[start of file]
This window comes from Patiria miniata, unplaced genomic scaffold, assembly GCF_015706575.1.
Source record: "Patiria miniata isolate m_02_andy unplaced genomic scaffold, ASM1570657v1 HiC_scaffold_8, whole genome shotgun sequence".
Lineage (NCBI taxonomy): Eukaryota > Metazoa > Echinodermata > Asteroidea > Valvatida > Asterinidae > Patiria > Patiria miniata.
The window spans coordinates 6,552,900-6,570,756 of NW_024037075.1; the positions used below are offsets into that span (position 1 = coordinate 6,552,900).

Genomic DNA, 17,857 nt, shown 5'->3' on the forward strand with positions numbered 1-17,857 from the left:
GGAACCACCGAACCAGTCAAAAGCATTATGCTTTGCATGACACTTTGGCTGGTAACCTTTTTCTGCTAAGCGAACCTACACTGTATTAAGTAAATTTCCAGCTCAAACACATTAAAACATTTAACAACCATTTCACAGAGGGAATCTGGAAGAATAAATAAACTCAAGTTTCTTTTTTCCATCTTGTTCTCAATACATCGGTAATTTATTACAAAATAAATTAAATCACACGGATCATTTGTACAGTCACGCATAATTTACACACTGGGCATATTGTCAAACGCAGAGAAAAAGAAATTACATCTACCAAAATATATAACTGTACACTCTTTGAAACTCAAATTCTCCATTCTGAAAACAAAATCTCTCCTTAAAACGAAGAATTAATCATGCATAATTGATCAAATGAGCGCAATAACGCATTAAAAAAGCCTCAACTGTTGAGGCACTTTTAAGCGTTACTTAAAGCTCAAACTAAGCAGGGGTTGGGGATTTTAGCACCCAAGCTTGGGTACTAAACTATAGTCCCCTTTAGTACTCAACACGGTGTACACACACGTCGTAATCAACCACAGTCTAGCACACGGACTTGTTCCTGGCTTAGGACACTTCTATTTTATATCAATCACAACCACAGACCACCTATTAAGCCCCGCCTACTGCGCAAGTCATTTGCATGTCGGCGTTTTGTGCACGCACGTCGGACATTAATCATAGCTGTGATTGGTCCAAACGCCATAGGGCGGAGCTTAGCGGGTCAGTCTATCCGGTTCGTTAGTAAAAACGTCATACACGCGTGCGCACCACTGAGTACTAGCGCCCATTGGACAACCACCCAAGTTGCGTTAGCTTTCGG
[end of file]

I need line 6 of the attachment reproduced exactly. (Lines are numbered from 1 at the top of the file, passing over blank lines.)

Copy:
GGAACCACCGAACCAGTCAAAAGCATTATGCTTTGCATGACACTTTGGCTGGTAACCTTTTTCTGCTAAGCGAACCTACACTGTATTAAGTAAATTTCCAGCTCAAACACATTAAAACATTTAACAACCATTTCACAGAGGGAATCTGGAAGAATAAATAAACTCAAGTTTCTTTTTTCCATCTTGTTCTCAATACATCGGTAATTTATTACAAAATAAATTAAATCACACGGATCATTTGTACAGTCACGCATAATTTACACACTGGGCATATTGTCAAACGCAGAGAAAAAGAAATTACATCTACCAAAATATATAACTGTACACTCTTTGAAACTCAAATTCTCCATTCTGAAAACAAAATCTCTCCTTAAAACGAAGAATTAATCATGCATAATTGATCAAATGAGCGCAATAACGCATTAAAAAAGCCTCAACTGTTGAGGCACTTTTAAGCGTTACTTAAAGCTCAAACTAAGCAGGGGTTGGGGATTTTAGCACCCAAGCTTGGGTACTAAACTATAGTCCCCTTTAGTACTCAACACGGTGTACACACACGTCGTAATCAACCACAGTCTAGCACACGGACTTGTTCCTGGCTTAGGACACTTCTATTTTATATCAATCACAACCACAGACCACCTATTAAGCCCCGCCTACTGCGCAAGTCATTTGCATGTCGGCGTTTTGTGCACGCACGTCGGACATTAATCATAGCTGTGATTGGTCCAAACGCCATAGGGCGGAGCTTAGCGGGTCAGTCTATCCGGTTCGTTAGTAAAAACGTCATACACGCGTGCGCACCACTGAGTACTAGCGCCCATTGGACAACCACCCAAGTTGCGTTAGCTTTCGG